Apple is officially warning inked Apple Watch users that they might have trouble getting reliable heart rate readings.
“Permanent or temporary changes to your skin, such as some tattoos, can also impact heart rate sensor performance,” the document now reads. “The ink, pattern, and saturation of some tattoos can block light from the sensor, making it difficult to get reliable readings.”
During workouts, the Apple Watch’s heart rate monitor uses a method called photoplethysmography (or PPG), which shines green light onto the skin and looks for the change in absorption that comes with each pulse. During regular activity, the Watch also measures infrared light reflection, which presumably uses less power than the green LEDs. If a wrist has too much heavy ink, it makes sense that the Watch would have trouble shining a light through the skin.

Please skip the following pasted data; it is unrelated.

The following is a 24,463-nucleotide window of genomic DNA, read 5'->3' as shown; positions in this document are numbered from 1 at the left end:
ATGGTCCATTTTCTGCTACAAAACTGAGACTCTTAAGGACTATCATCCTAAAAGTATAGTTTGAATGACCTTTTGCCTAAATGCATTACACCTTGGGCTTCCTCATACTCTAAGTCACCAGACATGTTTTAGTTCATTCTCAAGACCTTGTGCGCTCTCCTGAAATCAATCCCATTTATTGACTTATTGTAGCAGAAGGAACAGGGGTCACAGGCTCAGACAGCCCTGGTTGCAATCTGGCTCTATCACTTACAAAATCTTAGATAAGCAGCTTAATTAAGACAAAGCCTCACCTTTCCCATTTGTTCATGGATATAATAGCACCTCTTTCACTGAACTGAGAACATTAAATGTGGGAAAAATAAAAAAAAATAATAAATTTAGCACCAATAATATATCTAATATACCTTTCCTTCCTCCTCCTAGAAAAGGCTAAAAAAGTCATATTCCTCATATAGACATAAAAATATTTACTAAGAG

Keep in mind that not all tattoos will run into problems. Tests of several tattoos by iMore found that solid red and black ink caused the biggest issues, with wildly inaccurate readings and complete failures. Lighter colors produced only slight inaccuracies, and patterned or variegated ink didn’t seem to cause any problems.
Why this matters: Fitness tracking is one of the Apple Watch’s main features, and a recent test by Consumer Reports found the heart rate monitor to be just as accurate as the group’s highest-rated chest-worn monitor. There plenty of other reasons to enjoy the Apple Watch, but users with serious amounts of ink should consider themselves warned.
This story, "Apple admits that tattoos can confuse Apple Watch sensors" was originally published by Macworld.